I represent a buyer using VA loan. Short sale seller has FHA loan, but list agent says only 1% allowed for my buyer's closing costs. I thought this only pertained to a buyer using FHA loan, but my guy is using VA.
I ask because without first submitting our offer to the seller's lender, he wants to my buyer to agree to 1% right up front and I would have at least submitted the pre-HUD and offer to at least see if the seller's lender would accept (wrong or right?). Also, I thought a variance could be requested asking to seller's lender to pay for 3% of buyer's closing costs either way.
I know final investor approval could change things and although my client would accept 0%-1% in closing cost assistance from the seller's lender (since he's using a VA loan), I found it odd for the agent to "counter" our offer with 1% instead of 3% without first submitting.
Your thoughts and replies are always appreciated!
I typically get 3% towards buyer's closing costs approved, and the buyer's loan type doesn't matter. The PFS Mortgagee Letter states only 1% IF buyer is getting an FHA loan, but HUD approves those exceptions all the time. As long as you are netting the required minimum, 88%, 86%, 84% based on time during he PFS period. The servicer will need to initiate a HUD variance which almost always gets approved...again, as long as you are netting the required minimum. Also, some servicers will require the buyer provide their good faith estimate and the preliminary HUD1 include their closing costs since assistance is requested.
When the Buyer is obtaining an FHA Loan 1% of the mortgage amount is the most the Lender or Servicer has delegated authority to approve without the permission of the FHA.
The agent is doing his job by countering your offer before submittal. A variance can take a couple extra weeks, and by keeping your closing cost request to the advertised amount, he is keeping the approval time frame as short as possible.
Too many people think that we agents should just submit the first thing that comes along and let the bank make the decision. No. The Seller and his or her agent should do their best job to get the best offer possible in front of the lender first.
The servicing bank only has delegated authority to accept 1% closing cost subsidy, but they can generally get 3% on request to HUD, subject to the required minimum net of all costs. When submitting the agreed contract, make it clear that buyer can't make it work without the 3%.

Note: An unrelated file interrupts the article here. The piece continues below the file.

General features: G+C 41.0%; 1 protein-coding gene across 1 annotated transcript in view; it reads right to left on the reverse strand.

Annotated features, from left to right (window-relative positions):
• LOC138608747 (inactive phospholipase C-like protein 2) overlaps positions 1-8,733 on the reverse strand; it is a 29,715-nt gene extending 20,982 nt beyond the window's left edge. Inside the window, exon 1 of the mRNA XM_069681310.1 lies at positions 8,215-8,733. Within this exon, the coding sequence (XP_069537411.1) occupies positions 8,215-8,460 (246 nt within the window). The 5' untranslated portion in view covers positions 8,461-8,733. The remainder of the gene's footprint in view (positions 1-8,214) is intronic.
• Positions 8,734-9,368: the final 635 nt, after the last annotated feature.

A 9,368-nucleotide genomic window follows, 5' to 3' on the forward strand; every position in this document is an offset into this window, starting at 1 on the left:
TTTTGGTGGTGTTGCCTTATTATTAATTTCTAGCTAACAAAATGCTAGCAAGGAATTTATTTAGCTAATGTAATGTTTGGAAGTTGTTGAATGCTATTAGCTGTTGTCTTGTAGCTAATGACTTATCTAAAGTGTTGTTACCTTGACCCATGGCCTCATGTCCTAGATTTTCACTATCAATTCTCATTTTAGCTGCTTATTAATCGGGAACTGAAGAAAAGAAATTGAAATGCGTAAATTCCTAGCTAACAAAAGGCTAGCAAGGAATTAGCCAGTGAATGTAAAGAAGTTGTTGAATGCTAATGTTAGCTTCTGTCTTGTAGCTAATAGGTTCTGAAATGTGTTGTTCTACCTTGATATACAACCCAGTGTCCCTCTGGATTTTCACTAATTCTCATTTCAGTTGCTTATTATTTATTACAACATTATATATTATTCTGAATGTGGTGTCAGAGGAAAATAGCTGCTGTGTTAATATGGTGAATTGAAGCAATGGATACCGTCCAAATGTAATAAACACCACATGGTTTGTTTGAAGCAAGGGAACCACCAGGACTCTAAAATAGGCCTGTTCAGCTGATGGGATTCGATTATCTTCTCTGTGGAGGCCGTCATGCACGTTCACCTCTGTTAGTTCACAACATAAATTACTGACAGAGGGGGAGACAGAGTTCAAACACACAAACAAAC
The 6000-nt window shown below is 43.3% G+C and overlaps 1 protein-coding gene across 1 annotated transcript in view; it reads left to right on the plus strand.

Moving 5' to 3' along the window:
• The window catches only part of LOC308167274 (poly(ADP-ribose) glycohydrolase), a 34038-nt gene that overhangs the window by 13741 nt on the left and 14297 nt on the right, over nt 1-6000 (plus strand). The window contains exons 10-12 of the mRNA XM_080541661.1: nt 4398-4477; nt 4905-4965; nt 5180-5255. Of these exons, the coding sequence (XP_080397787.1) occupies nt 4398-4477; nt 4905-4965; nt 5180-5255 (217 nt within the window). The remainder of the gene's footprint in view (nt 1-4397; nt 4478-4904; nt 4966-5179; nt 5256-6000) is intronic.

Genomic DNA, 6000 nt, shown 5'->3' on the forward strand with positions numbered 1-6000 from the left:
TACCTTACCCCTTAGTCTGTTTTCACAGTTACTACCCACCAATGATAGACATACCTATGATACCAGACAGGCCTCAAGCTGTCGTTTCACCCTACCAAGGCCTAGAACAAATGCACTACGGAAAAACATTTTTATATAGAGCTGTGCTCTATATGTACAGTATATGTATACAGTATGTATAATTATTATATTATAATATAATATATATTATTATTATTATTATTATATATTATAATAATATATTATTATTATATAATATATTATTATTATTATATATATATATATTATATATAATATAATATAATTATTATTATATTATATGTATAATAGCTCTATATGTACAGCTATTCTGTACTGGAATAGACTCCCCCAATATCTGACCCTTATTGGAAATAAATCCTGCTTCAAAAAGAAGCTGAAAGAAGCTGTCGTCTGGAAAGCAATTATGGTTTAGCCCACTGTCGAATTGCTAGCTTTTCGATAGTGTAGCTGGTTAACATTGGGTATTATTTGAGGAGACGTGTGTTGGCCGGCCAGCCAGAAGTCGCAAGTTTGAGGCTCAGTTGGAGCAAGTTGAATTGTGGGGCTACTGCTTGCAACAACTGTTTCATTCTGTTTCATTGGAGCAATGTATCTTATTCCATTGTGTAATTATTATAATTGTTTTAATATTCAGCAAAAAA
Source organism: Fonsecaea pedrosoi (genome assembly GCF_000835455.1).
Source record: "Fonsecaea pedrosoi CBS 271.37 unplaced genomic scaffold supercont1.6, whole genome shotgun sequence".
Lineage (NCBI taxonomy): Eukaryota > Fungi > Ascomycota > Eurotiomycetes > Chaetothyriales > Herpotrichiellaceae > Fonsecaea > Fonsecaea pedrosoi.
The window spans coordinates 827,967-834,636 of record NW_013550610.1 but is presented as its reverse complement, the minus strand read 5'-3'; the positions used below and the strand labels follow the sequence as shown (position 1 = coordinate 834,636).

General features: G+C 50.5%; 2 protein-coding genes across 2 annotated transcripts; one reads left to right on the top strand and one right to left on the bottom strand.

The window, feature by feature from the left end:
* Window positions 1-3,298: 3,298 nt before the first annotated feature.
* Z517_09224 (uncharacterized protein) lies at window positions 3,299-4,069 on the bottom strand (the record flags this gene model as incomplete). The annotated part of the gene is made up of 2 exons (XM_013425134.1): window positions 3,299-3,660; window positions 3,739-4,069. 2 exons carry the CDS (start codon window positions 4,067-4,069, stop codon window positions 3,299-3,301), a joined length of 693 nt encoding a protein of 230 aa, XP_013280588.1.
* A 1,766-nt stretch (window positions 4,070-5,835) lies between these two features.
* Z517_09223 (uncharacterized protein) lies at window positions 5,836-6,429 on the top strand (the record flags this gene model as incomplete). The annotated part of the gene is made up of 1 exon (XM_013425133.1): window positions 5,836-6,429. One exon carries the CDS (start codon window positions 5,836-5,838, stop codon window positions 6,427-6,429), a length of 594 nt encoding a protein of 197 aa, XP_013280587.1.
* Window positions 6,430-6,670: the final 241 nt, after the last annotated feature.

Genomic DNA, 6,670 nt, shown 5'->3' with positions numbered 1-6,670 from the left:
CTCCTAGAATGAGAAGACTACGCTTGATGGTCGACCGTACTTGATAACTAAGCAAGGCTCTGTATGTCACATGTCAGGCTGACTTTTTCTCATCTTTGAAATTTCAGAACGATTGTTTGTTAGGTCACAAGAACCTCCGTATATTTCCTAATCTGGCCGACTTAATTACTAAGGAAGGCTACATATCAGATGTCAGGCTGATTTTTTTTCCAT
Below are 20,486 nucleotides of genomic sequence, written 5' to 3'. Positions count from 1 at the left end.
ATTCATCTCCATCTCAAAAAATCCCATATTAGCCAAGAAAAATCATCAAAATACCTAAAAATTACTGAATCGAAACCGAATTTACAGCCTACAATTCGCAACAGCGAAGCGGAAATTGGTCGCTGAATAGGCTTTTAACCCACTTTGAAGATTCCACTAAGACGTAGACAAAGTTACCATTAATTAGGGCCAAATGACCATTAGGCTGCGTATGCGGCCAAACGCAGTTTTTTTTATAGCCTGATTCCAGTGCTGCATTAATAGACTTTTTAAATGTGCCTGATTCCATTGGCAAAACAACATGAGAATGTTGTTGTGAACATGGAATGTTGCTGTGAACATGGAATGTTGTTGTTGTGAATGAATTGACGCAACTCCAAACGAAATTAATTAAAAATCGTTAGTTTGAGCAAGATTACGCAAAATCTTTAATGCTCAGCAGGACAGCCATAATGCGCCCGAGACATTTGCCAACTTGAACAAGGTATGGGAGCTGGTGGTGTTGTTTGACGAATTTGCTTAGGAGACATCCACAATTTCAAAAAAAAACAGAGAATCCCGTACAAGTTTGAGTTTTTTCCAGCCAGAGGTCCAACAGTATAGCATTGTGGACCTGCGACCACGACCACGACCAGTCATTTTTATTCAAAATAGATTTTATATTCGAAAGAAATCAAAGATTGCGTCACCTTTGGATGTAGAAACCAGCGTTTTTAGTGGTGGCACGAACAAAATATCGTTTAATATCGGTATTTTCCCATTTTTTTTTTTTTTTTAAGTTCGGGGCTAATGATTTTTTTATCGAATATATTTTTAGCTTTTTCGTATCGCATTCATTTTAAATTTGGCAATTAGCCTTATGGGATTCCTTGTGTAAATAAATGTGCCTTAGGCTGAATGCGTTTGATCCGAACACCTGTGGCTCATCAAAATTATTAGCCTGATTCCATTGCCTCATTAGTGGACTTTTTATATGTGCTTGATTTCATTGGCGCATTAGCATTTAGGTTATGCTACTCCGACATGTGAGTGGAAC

Following the rules on these FHA-HUD sales makes life much simpler.
It is 1% using another FHA loan and 0% for anything else, that would be VA in your case.
Sure it may well get approved with a variance but it may not and time goes by and the clock keeps ticking.
Another buyer may be a better candidate. If your buyer knows the terms and wants the property and can buy the property under those short sale terms.......
Not odd at all- the listing agent knows the rules.
It sounds like the listing agent is on the ball and trying to protect his seller by obtaining the offer that is the easiest for HUD to approve. That would be an offer with a limit of 1% toward closing costs.
Does this mean that HUD will never authorize more? No, it does not, and I've done FHA short sales in which I've obtained variations and the buyer was allowed to receive 3% of the sales price as a credit toward recurring and non-recurring closing costs. But that's the exception and not the norm, and in a seller's market, I would advise a seller not to accept an offer that contained concessions if we had other offers without concessions.
Obviously, because you represent the buyer, you want the seller to take your offer and go the extra steps to get a variance.
However, the listing agent represents the seller and might not care about your buyer, especially when there is most likely another buyer right around the corner.
As much as possible, I try to avoid seller concessions in short sales and REOs as they tend to lengthen the approval time but you should be able to to get up to 3% on a short sale. The seller's loan type is not the issue, it's what the buyer's lender will allow and what the lien holder or investor will approve. Your listing agent may have inside info in this case as to the amount of seller concessions the lien holder or investor will approve.
I just got a variance for 3%. They will allow CCC that are higher if the offer is HIGHER than the ATP price. Then you need to ask your negotiator for a variance.